Knife crime in England and Wales has increased by two-thirds since 2014, with almost 40,000 offences recorded in the 12 months prior to September 2018. NHS hospitals say that the injuries are more severe and the victims are getting younger, including a rise in the number of girls affected. Knife related homicides have risen every year since 2015.
Contrary to popular opinion most violent incidents (79%) do not involve any weapon. Thankfully, it is relatively rare for incidents to require hospital treatment and it is rarer still for knife possession offences to involve those under the age of 18. Nevertheless, knife related offences are rising along with a growing concerns [see BBC report].
Scotland by contrast has seen homicide levels drop from 137 in 2004/05 to 62 in 2016/17 - the lowest levels since 1976. Much of the change stems from work undertaken by the Violence Reduction Unit to tackle gang culture which included: setting up the Community Initiative to Reduce Violence (CIRV) in Glasgow; treating violence as a health issue that can be cured; offering positive opportunities to young people and using education initiatives to raise awareness and understanding that connection and compassion have a better impact than the typical 'tougher on crime' stances that we were used to [see report from BBC Scotland].
Catch the Light has been involved in a number of initiatives during this time which remain valid if we are to be vigilant about reducing levels of violence in our communities. One example, is work we did on behalf of YouthLink Scotland where we trained young people as youth researchers. Based in six different youth organisations, young people carried out peer research to better understand the causes and consequences of violence in their local areas. A major benefit, was that the young researchers gained transferable skills that they could use to help make their communities stronger. This video by Veejo productions captures the essence of what was achieved.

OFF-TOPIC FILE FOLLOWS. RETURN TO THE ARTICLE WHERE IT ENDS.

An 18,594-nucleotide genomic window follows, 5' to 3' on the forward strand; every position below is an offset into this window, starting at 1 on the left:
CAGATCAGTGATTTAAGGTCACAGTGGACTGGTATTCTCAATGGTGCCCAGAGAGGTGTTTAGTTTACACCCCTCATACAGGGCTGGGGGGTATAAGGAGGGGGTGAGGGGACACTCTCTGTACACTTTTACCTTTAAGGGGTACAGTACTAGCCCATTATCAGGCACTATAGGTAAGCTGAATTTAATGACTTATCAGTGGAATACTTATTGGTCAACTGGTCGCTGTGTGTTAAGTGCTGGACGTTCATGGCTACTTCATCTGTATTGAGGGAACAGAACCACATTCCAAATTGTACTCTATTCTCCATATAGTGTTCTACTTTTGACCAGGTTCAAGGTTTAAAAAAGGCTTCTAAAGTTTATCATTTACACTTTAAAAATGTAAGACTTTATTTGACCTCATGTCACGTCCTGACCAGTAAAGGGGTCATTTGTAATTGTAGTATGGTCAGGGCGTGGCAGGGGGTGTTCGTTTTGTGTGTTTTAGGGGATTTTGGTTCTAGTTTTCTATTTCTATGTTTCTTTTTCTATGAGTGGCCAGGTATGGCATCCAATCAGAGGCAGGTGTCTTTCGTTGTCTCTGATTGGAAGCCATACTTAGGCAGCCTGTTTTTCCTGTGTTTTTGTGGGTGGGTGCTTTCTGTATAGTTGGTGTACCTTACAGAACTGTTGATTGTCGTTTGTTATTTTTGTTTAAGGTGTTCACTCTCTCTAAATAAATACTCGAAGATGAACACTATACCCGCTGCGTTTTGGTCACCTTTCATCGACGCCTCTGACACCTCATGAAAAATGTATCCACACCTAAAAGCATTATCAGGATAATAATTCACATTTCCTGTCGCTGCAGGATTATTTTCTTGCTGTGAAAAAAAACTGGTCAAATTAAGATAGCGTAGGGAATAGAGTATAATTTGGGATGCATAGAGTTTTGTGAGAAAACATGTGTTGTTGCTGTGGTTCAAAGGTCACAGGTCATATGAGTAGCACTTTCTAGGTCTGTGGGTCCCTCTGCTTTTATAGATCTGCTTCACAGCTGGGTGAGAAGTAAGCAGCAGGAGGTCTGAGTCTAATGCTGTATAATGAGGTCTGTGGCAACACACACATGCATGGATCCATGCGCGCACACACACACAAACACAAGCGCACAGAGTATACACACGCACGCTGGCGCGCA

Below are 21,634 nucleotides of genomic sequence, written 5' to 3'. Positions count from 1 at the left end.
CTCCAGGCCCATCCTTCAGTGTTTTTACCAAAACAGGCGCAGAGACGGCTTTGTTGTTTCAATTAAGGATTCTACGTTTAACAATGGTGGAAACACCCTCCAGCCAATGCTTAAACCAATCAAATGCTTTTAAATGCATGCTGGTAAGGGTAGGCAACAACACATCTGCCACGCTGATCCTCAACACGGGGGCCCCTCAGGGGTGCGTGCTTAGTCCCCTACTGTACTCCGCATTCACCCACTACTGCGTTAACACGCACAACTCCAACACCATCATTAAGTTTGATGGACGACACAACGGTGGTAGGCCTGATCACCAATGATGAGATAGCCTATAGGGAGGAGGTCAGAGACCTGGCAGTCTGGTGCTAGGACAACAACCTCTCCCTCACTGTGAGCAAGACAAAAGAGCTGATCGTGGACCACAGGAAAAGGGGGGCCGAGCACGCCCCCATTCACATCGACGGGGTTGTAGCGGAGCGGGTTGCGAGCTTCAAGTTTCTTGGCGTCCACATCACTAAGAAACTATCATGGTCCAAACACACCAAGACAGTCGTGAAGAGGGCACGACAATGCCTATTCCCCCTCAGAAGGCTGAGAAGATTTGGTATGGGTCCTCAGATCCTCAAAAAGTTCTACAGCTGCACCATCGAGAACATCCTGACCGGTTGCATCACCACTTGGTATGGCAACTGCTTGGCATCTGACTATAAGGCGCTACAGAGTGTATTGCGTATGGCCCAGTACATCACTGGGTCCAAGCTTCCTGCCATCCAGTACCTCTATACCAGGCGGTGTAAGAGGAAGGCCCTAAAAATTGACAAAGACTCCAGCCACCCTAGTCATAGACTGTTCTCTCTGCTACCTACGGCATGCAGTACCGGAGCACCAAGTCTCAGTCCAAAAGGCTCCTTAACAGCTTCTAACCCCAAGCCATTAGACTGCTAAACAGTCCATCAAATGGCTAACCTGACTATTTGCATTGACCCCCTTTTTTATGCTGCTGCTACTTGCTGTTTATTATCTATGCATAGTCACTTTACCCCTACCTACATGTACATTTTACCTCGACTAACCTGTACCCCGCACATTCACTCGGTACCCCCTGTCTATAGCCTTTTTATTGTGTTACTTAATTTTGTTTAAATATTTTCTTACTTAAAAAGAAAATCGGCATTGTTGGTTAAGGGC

Another output was the development of the No Knives Better Lives toolkit produced by YouthLink Scotland in partnership with the Scottish Government. Based on the innovate 'Mark's Story' video, Catch the Light designed a practitioner toolkit so that adults can engage young people to think about the decisions they make and their consequences. It is freely available for anyone working with young people to address the issues of knife carrying, conflict and violence. If you've never used it, we'd recommend downloading it and having a go. You will open up some fascinating conversations on young people's experiences of violence.
Catch the Light has also worked as a training provider for the No Knives Better Lives work to introduce practitioners to the 'Sharp Solutions' toolkit, another resource that is packed with useful engagement activities.
This work reflects some of the origins of Catch the Light, when we developed the VIP (Violence Intervention Programme) as part of our initial consultancy offerings.
Looking back it's important to remember that Scotland has a violent past and there is much more to do to before we can really prevent communities from being blighted by violent crime. Everyone that has been involved in this work should be proud of daring to consider kind and compassionate responses. Scotland will only manage to buck the current surge we are witnessing in England if we continue to provide positive experiences that equip young people with the capacity and compassion needed to build positive futures for their communities.